IDENTIFYING PURPOSE AND VALUES
The starting point is to identify and articulate the organization’s purpose and values. The brand purpose or vision captures what the brand desires or promises to accomplish (usually for the buyer). The organization can use positioning and differentiation to communicate the brand’s purpose and ultimately enrich the brand’s identity. And this purpose can transcend the functional purpose to also express the brand’s higher purpose or reason for being or why it exists. The higher purpose suggests emotional and social benefits for the customer from choosing that brand. A strong purpose and values set the tone for the organization’s tribal purpose and code of conduct. The values need to capture the unique essence of your organization and then be lived, in practice. This area is of particular importance to employees because there is evidence that a personal commitment to an employer’s core values is the top driver of employee engagement[iv].
Philip Kotler’s 6-step branding conceptual model[v] is an easy to understand guide to developing a brand and the first three steps of Brand Purpose, Brand Positioning and Brand Differentiation all help in creating an effective Brand Identity. The last two steps of Brand Trust and Brand Beneficence are of particular relevance – Professor Kotler describes Brand Trust as customers believing that the brand will deliver what it claims and Brand Beneficence as creating value for the benefit of others.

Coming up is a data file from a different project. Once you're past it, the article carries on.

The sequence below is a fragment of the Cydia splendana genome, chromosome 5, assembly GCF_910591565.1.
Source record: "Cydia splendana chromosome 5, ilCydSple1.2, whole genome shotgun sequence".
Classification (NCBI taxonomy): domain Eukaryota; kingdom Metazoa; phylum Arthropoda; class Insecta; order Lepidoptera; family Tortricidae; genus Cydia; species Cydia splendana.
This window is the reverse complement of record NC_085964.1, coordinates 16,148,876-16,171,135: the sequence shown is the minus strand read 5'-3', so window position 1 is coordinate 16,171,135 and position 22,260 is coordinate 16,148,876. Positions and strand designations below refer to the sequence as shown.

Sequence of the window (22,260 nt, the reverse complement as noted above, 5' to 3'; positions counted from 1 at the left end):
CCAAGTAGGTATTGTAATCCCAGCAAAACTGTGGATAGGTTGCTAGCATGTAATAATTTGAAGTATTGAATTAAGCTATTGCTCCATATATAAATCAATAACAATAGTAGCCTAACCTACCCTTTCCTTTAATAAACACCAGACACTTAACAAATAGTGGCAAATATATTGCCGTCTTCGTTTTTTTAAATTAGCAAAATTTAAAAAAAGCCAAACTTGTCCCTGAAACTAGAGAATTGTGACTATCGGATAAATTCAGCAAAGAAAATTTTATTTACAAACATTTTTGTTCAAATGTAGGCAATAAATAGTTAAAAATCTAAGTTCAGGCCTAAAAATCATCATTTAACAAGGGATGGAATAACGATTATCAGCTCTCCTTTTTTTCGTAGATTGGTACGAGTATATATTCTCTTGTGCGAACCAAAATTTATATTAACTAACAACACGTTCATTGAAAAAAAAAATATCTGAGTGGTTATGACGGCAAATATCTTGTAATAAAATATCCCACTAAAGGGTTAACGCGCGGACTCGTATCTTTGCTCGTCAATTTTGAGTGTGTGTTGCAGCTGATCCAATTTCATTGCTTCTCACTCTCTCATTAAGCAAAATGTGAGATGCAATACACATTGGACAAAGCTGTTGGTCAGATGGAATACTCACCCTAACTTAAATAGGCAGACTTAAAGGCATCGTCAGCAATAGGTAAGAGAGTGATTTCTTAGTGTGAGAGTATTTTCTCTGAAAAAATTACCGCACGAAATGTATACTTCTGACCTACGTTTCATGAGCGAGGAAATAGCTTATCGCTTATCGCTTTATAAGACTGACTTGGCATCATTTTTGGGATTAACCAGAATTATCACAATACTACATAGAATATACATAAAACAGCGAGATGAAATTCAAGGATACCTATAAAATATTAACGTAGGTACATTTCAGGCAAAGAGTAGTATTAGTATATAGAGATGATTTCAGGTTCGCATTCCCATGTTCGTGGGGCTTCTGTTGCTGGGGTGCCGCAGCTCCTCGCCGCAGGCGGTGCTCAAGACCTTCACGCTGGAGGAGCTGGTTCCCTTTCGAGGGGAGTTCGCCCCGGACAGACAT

In the new paradigm referred to as the Values Economy, customers are making decisions based less on a rational, financial basis but more at a deeper, emotional level. Brands therefore need to target the hearts and well-being of customers as well as their minds (Kotler’s Trust and Beneficence). The concept of emotional marketing has been described in several books and marketers such as Howard Schultz of Starbucks, Richard Branson of Virgin, and Steve Jobs of Apple have demonstrated great examples of this approach in Starbucks’ concept of ‘third place for drinking coffee’, Virgin’s ‘unconventional marketing’, and Apple’s ‘creative imagination’.